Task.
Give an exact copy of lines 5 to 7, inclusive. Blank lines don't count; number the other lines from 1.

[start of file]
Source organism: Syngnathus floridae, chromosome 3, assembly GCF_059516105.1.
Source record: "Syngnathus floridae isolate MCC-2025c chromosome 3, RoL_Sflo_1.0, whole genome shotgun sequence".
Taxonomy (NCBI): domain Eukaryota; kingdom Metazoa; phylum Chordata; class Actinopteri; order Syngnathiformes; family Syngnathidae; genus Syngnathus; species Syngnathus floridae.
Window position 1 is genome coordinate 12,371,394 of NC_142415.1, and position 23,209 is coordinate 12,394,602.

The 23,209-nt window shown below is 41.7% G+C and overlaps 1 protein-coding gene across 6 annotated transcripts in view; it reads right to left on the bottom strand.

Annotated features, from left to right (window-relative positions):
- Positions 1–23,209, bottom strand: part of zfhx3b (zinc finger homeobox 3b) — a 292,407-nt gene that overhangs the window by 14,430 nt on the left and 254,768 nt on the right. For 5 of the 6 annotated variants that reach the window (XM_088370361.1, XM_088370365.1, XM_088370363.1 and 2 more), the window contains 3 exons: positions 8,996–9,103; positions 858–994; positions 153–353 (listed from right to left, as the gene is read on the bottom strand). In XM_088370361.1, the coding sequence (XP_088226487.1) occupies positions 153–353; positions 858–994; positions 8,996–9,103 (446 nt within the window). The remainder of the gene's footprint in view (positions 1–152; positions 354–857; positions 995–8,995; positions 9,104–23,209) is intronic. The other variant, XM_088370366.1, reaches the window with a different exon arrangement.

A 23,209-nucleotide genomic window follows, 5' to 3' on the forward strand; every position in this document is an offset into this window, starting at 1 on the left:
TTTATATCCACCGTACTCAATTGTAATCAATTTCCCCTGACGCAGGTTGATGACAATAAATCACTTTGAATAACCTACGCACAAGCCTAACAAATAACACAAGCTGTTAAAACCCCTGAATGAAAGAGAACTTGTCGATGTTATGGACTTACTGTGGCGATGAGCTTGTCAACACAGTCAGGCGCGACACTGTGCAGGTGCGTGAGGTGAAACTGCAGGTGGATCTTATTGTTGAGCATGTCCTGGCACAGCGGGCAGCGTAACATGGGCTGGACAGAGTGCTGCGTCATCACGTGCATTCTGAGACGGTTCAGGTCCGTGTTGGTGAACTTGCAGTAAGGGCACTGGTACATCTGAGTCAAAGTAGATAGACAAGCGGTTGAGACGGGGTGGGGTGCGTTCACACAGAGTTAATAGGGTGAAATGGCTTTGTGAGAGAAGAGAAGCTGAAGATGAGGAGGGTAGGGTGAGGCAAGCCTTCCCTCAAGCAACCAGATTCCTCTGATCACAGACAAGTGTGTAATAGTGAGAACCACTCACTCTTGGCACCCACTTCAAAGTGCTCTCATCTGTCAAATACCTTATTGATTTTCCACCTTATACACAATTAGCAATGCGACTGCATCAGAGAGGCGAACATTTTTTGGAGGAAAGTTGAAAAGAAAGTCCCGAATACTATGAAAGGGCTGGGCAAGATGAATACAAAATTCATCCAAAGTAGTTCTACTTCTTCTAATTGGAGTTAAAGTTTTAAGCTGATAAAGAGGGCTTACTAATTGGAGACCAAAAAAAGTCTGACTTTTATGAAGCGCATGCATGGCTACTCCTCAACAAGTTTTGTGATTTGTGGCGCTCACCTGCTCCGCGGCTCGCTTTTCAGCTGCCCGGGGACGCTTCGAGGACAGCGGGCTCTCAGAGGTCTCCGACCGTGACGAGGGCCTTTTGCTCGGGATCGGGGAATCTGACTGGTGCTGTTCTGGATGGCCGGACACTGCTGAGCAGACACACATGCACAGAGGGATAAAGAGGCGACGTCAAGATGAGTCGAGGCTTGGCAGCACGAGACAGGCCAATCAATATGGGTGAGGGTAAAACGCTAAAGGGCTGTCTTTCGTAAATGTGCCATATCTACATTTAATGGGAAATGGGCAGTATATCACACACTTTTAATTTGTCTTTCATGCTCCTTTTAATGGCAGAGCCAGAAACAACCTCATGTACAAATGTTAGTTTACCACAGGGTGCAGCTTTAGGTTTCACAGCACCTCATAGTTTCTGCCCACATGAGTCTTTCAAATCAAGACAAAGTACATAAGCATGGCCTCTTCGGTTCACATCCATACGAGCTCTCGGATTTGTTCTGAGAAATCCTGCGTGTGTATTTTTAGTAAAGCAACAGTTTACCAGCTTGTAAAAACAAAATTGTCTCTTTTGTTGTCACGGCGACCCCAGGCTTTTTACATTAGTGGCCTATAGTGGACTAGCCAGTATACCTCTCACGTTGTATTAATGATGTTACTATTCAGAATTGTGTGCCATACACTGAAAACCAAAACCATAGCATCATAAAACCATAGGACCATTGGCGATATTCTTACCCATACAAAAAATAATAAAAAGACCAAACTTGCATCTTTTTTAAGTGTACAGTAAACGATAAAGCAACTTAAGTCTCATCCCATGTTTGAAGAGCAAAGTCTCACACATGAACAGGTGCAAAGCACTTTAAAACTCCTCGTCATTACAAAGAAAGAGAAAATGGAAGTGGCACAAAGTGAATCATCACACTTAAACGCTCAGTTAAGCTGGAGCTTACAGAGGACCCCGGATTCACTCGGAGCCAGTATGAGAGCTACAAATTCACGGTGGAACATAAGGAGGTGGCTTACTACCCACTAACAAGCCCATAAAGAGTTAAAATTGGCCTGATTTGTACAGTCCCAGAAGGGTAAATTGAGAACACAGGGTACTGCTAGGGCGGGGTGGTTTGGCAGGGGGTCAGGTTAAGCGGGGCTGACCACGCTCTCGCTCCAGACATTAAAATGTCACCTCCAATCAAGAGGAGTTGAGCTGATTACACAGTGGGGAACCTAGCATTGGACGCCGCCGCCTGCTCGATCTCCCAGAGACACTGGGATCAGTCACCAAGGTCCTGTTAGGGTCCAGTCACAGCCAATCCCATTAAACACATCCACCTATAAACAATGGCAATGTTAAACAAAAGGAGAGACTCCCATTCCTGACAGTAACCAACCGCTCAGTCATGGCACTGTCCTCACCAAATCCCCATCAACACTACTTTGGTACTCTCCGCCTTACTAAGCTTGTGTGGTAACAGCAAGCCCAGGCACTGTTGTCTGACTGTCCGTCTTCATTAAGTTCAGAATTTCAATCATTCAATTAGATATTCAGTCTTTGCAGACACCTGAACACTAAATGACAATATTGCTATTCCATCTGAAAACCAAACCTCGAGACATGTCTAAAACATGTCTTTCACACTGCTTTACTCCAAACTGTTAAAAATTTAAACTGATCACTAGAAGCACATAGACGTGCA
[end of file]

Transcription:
The 23,209-nt window shown below is 41.7% G+C and overlaps 1 protein-coding gene across 6 annotated transcripts in view; it reads right to left on the bottom strand.

Annotated features, from left to right (window-relative positions):
- Positions 1–23,209, bottom strand: part of zfhx3b (zinc finger homeobox 3b) — a 292,407-nt gene that overhangs the window by 14,430 nt on the left and 254,768 nt on the right. For 5 of the 6 annotated variants that reach the window (XM_088370361.1, XM_088370365.1, XM_088370363.1 and 2 more), the window contains 3 exons: positions 8,996–9,103; positions 858–994; positions 153–353 (listed from right to left, as the gene is read on the bottom strand). In XM_088370361.1, the coding sequence (XP_088226487.1) occupies positions 153–353; positions 858–994; positions 8,996–9,103 (446 nt within the window). The remainder of the gene's footprint in view (positions 1–152; positions 354–857; positions 995–8,995; positions 9,104–23,209) is intronic. The other variant, XM_088370366.1, reaches the window with a different exon arrangement.